It’s crystal ball time again, and it seems a particularly difficult time to predict City Finance jobs – both sell & buy side. There’s UK/European uncertainty given a looming EU referendum in the UK, there’s international uncertainty due to all the unrest in the Middle East, and both of the world’s largest economies have serious challenges: China’s economy appears to be slowing down, and it’s financial markets are having adolescent wobbles, while the USA is trying to wheen itself off QE amid a less than stella recovery.
Let’s have some context here first – there are relatively few City Finance jobs compared with other professional sectors, yet there is a huge demand for the client-facing, front office positions, so even in good years there are far more job seekers settling for Plan B than achieving Plan A.
The legacy of the 2007 crash is still with us – the aftermath of the crisis has meant that the only areas we’ve seen jobs growth have been in the departments that are addressing new regulatory requirements – namely Risk, Compliance, IT & Operations. Some believe that the growth of these non-income generating departments has now ended and that financial organisations will now start looking to address the spiralling costs this growth has lead to – so maybe these will no longer be the entry routes for budding City Pros.
Investment Banking had an excellent year in 2015, if that continues this year then banks may start to feel confident enough to increase their staffing levels in 2017, but the last 2 good years (2002 & 2007) saw huge falls the next year, so it’s too early to say that we are on a trend for jobs growth here.
The sales and trading divisions look to be split, with FICC on a continuing downward trend, and any growth, or even stability,in jobs coming from Equities. There is some indication that one of the traditional entry level roles – Research Analyst – is the latest area being off-shored to India in readiness for the Basel III requirement to sell rather than give away research.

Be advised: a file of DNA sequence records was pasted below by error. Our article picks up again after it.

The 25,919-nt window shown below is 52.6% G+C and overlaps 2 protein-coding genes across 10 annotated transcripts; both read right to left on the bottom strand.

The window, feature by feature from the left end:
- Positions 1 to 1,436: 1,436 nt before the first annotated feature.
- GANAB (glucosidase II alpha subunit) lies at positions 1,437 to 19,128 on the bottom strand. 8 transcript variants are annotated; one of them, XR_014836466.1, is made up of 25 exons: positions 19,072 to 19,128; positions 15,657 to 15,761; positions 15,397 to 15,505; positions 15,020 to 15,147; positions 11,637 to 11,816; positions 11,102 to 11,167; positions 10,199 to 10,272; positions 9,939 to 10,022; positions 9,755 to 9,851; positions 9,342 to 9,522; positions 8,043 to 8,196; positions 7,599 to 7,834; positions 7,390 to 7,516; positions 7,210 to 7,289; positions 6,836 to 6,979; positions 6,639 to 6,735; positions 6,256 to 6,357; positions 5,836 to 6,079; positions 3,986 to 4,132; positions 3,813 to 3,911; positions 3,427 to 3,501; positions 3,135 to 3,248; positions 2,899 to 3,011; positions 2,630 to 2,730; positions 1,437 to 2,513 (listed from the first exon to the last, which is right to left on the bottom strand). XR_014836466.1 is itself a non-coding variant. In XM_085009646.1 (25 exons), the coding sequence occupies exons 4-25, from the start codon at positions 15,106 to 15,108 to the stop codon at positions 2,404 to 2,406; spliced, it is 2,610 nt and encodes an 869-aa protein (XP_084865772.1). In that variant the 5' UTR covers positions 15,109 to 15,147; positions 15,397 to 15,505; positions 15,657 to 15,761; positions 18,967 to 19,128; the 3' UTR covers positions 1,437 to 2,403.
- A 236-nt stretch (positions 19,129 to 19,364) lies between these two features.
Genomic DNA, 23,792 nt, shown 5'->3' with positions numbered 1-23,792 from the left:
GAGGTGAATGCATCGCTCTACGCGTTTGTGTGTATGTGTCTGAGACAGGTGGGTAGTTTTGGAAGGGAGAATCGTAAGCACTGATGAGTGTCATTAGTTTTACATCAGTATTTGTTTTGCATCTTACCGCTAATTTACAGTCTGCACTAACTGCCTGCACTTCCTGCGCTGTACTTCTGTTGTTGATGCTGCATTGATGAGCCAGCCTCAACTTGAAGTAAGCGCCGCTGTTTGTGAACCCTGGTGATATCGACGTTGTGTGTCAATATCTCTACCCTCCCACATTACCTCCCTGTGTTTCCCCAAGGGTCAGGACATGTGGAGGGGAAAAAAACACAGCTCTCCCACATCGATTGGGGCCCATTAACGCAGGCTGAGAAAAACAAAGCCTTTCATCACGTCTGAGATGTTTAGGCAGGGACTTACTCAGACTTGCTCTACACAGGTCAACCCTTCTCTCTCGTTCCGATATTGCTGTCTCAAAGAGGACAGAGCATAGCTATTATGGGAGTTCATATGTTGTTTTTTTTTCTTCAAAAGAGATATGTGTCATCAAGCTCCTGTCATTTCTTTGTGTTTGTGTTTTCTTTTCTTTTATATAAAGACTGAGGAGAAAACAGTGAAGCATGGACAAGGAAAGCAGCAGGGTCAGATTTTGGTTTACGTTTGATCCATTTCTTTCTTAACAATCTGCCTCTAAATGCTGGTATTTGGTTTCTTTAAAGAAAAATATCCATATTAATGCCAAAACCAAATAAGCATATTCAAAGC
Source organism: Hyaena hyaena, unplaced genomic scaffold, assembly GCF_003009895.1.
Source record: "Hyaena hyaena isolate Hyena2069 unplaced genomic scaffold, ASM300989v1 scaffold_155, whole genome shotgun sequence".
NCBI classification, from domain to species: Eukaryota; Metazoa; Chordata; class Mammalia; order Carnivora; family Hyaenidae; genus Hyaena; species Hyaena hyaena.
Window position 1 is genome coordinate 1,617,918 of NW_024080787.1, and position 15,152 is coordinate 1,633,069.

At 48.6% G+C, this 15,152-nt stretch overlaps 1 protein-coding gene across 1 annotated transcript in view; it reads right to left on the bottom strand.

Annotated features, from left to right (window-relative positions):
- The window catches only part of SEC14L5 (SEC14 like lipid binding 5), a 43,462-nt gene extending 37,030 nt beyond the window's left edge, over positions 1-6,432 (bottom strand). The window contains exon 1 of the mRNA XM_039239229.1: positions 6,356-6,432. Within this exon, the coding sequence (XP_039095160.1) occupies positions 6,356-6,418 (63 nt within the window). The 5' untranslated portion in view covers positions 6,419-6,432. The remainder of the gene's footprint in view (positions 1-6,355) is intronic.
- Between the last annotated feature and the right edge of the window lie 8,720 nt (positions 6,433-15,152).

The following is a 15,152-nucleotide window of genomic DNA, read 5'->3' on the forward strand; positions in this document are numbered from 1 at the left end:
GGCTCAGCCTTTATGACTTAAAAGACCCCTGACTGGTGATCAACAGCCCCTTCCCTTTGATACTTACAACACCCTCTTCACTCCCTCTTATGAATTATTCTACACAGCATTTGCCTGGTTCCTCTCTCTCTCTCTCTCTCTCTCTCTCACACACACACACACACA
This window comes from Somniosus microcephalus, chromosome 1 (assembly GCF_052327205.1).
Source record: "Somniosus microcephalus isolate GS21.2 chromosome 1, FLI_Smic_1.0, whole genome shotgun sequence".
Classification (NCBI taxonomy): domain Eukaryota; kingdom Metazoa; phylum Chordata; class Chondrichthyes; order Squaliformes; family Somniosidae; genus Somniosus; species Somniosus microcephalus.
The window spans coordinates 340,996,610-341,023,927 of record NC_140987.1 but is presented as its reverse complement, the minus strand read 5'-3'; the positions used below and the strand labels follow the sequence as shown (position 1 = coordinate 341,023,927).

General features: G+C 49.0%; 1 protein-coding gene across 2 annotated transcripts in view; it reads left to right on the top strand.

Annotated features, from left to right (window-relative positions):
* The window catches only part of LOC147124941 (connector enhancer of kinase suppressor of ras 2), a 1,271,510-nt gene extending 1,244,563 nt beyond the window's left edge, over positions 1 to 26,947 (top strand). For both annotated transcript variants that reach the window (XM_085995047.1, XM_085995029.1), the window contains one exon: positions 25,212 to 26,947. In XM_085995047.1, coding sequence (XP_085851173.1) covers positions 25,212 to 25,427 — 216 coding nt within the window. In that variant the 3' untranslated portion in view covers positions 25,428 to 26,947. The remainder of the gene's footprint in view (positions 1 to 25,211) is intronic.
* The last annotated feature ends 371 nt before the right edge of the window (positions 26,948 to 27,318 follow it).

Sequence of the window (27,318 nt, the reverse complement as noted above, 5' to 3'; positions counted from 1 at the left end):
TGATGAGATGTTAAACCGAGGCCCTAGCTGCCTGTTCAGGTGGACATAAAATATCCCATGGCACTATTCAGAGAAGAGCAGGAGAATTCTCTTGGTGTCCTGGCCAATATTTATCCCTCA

The Buy-Side seems to be more stable, with neither an expected increase or decrease in opportunities. There’s some indication that more firms are becoming active investors in smaller, private organisations, but it’s too early to say that this will lead to more opportunities in due-diligence/research.
The key employment trend for the last few years has been the growth of third-party providers – research, IT, risk, compliance, administration. The uncertainties and cost worries I’ve mentioned above would seem to indicate that this trend will be continuing for some time – so it’s probably a good idea to look at firms providing these services for opportunities rather than their big-brand customers.
I haven’t got a crystal ball of course – and all these thoughts and suppositions have been cobbled together from reading the FT.com, efinancialcareers.co.uk, and listening to Radio 4 – so don’t just take may word for any of this, it’s over to you to do your own research & analysis.